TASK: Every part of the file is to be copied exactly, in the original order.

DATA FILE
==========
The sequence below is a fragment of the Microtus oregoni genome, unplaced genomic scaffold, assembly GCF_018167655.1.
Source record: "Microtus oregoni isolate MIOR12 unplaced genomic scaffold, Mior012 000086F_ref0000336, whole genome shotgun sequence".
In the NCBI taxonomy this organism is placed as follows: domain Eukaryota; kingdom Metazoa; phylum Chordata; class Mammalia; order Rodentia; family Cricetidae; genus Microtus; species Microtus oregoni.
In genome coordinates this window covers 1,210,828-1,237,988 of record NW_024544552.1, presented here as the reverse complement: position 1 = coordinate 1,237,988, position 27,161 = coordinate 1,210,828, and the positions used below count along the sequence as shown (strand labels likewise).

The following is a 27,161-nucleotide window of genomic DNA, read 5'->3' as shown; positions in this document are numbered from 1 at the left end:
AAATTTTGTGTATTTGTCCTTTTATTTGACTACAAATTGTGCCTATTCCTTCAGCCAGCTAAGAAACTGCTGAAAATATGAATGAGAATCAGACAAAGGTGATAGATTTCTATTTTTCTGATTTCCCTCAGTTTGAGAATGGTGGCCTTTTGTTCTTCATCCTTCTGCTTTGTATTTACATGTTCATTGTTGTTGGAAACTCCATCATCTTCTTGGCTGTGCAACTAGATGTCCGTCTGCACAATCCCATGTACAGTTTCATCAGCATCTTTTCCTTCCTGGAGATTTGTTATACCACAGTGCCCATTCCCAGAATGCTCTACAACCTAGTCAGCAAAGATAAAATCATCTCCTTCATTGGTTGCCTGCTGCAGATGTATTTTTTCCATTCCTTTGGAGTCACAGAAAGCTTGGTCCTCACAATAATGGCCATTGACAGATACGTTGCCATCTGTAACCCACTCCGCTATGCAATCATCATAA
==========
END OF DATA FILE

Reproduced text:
The sequence below is a fragment of the Microtus oregoni genome, unplaced genomic scaffold, assembly GCF_018167655.1.
Source record: "Microtus oregoni isolate MIOR12 unplaced genomic scaffold, Mior012 000086F_ref0000336, whole genome shotgun sequence".
In the NCBI taxonomy this organism is placed as follows: domain Eukaryota; kingdom Metazoa; phylum Chordata; class Mammalia; order Rodentia; family Cricetidae; genus Microtus; species Microtus oregoni.
In genome coordinates this window covers 1,210,828-1,237,988 of record NW_024544552.1, presented here as the reverse complement: position 1 = coordinate 1,237,988, position 27,161 = coordinate 1,210,828, and the positions used below count along the sequence as shown (strand labels likewise).

The following is a 27,161-nucleotide window of genomic DNA, read 5'->3' as shown; positions in this document are numbered from 1 at the left end:
AAATTTTGTGTATTTGTCCTTTTATTTGACTACAAATTGTGCCTATTCCTTCAGCCAGCTAAGAAACTGCTGAAAATATGAATGAGAATCAGACAAAGGTGATAGATTTCTATTTTTCTGATTTCCCTCAGTTTGAGAATGGTGGCCTTTTGTTCTTCATCCTTCTGCTTTGTATTTACATGTTCATTGTTGTTGGAAACTCCATCATCTTCTTGGCTGTGCAACTAGATGTCCGTCTGCACAATCCCATGTACAGTTTCATCAGCATCTTTTCCTTCCTGGAGATTTGTTATACCACAGTGCCCATTCCCAGAATGCTCTACAACCTAGTCAGCAAAGATAAAATCATCTCCTTCATTGGTTGCCTGCTGCAGATGTATTTTTTCCATTCCTTTGGAGTCACAGAAAGCTTGGTCCTCACAATAATGGCCATTGACAGATACGTTGCCATCTGTAACCCACTCCGCTATGCAATCATCATAA